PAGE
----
> > 1. Locate the object referred to by the glvalue.
> > 2. Select the appropriate bytes in the object representation.
> That's exactly the problem: There is no talk about "object representation"
> in the existing text here.
> > 3. Interpret those bytes as a value of the glvalue's type.
> > 4. Return the resulting value.
> > (The reverse process would occur for a modification.)
> >
> > Indeed, [basic.lval]/11 originates from an analogous clause in
> > standard C, which at another point explicitly clarifies the supremacy
> > of the lvalue's type: "The meaning of a value stored in an object or
> > returned by a function is determined by the *type* of the expression
> > used to access it."
> We can't have this in C++, because you (always) could have a pointer-to-
> base class refer to an object that is actually a of a derived class type.

Sure, obviously the full principle wouldn't make sense given C++'s
features. But I'm talking about scalar accesses and scalar accesses
alone, for which the reinterpretations in [basic.lval]/11 are mostly
harmless to the broader type system and used every day by C programs.

> > But C++ isn't so clear about the result when an object is
> > reinterpreted as another type using [basic.lval]/11. Apart from
> > [basic.lval]/11 itself, the most relevant language I could find is in
> > [conv.lval]/3:
> >
> >> The result of the conversion is determined according to the
> >> following rules:
> >> [...]
> >> - Otherwise, the object indicated by the glvalue is read (3.1), and
> >> the value contained in the object is the prvalue result.
> >
> > "The object indicated by the glvalue" is surely the object that the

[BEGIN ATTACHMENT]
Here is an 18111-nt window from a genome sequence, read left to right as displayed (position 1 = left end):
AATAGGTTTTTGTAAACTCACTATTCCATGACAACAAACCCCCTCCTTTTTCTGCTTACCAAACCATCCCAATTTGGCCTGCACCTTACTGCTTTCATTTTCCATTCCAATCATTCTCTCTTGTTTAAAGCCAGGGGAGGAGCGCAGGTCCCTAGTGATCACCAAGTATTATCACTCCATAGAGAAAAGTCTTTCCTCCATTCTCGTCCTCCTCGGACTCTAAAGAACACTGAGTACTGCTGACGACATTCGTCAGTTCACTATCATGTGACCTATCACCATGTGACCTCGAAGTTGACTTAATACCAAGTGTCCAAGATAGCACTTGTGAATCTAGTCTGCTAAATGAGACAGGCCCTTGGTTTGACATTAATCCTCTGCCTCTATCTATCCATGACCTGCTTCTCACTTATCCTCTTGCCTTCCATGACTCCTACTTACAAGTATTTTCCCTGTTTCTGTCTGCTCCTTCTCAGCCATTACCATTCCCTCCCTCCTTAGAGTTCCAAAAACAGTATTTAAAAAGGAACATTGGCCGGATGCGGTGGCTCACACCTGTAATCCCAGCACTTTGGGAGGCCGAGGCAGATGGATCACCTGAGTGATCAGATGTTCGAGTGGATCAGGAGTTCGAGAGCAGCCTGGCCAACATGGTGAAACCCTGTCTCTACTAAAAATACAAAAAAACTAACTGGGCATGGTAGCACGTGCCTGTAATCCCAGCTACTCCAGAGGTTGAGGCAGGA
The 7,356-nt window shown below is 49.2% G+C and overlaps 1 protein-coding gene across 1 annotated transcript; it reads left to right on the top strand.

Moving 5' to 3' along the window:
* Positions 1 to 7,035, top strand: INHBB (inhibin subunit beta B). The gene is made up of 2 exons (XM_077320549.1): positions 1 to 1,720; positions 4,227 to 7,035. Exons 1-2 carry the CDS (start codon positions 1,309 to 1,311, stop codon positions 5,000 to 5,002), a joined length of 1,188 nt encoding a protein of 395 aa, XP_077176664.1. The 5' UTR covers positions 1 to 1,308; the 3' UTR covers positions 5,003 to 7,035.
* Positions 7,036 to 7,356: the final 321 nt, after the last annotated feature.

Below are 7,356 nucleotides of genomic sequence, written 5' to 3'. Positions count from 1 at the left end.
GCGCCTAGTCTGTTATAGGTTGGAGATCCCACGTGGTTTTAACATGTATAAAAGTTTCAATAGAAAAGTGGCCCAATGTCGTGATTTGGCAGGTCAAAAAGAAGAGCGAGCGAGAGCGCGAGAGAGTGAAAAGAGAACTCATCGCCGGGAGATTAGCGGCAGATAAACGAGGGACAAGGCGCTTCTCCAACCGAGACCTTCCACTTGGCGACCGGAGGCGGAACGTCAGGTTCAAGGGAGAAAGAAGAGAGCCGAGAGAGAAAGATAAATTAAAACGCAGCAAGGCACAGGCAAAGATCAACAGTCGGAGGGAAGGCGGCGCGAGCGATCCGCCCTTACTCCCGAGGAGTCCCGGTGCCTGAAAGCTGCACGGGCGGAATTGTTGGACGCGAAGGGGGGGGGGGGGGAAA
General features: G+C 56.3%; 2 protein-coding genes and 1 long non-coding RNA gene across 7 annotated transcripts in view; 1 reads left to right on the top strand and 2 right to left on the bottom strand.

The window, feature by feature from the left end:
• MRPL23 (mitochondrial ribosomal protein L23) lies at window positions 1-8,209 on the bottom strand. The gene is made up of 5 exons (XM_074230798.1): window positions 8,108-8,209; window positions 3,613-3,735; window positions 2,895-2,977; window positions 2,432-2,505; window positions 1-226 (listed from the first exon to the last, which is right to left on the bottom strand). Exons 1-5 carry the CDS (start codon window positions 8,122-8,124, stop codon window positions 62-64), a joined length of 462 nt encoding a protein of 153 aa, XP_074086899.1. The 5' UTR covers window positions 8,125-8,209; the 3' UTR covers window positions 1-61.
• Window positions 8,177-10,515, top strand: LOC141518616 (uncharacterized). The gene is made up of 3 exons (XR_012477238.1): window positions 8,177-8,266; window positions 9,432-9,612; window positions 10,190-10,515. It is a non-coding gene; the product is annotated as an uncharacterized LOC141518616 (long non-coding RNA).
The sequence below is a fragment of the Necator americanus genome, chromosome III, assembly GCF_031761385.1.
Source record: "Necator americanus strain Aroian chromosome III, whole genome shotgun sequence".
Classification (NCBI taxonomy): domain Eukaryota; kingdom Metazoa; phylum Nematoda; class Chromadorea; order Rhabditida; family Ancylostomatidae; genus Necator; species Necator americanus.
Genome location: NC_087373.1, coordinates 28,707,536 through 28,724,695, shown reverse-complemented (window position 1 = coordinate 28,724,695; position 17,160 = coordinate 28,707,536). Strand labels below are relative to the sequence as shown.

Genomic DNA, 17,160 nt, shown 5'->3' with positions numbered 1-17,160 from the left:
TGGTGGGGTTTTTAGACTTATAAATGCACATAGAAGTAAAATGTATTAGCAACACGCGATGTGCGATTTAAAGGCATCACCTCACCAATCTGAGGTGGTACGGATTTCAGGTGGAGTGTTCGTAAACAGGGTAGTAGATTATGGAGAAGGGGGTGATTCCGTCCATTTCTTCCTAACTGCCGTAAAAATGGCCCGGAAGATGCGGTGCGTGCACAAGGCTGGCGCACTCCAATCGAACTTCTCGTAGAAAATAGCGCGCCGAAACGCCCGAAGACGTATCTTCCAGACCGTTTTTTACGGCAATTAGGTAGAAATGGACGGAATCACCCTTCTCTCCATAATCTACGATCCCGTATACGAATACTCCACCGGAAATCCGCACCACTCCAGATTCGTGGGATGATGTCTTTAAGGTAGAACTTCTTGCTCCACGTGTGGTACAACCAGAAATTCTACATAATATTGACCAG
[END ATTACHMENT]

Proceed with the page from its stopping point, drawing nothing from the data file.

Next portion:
> > glvalue refers to, but "the value contained in the object" is somewhat
> > ambiguous, especially since the clause references no mechanism for
> > converting to the glvalue's type. Is "the value contained" exactly the
> > value of the object in its dynamic type? Or is "the value contained"
> > the value resulting from interpreting the object representation as a
> > value of the glvalue's type? P1839 briefly assumes the former, but I
> > don't see how that interpretation can be squared with the purpose of
> > [basic.lval]/11.
> See, it's not so easy.

My problem is that the paper simply assumes the answer and goes from
there, unless you can point me to another source where the former
interpretation has been clarified. Indeed, that interpretation further
requires saying that the values of the integer types are members of
the full mathematical set of integers, not just members of disjoint
width-specific sets (denoted by value representations) that are
considered to represent mathematical integers. (Otherwise, the prvalue
result could never be *the* value contained in the object, if the
prvalue's type has a different width than the object's type.) The
standard never says anything so strong as that, that I can see.

> > (If we were to make the second interpretation explicit in
> > [conv.lval]/3 and [expr.ass]/2, it would obviate the first problem
> > brought up in the paper. Yet the problem of allowing pointer
> > arithmetic with an unsigned char* pointer to a general object would
> > remain. But the paper's proposal seems quite ugly to me; in my view,
> > this would be more cleanly solved by introducing a new kind of
> > pointer, ...
> The goal is to make code that "should work" (because it has worked
> in C and C++ forever) just work by putting a suitable model underneath
> it, not to introduce new kinds of pointers (which would not help
> existing code).

Why exactly wouldn't such a solution help existing code? Are there any
particular operations that require the existence of a special array
object, rather than just the ability to access part of an object
representation using a byte type? (My whole thought here is to avoid
all the issues in the paper where you thought you got a pointer to an
object, when actually you just got a pointer to the object

Received on 2023-06-20 15:58:45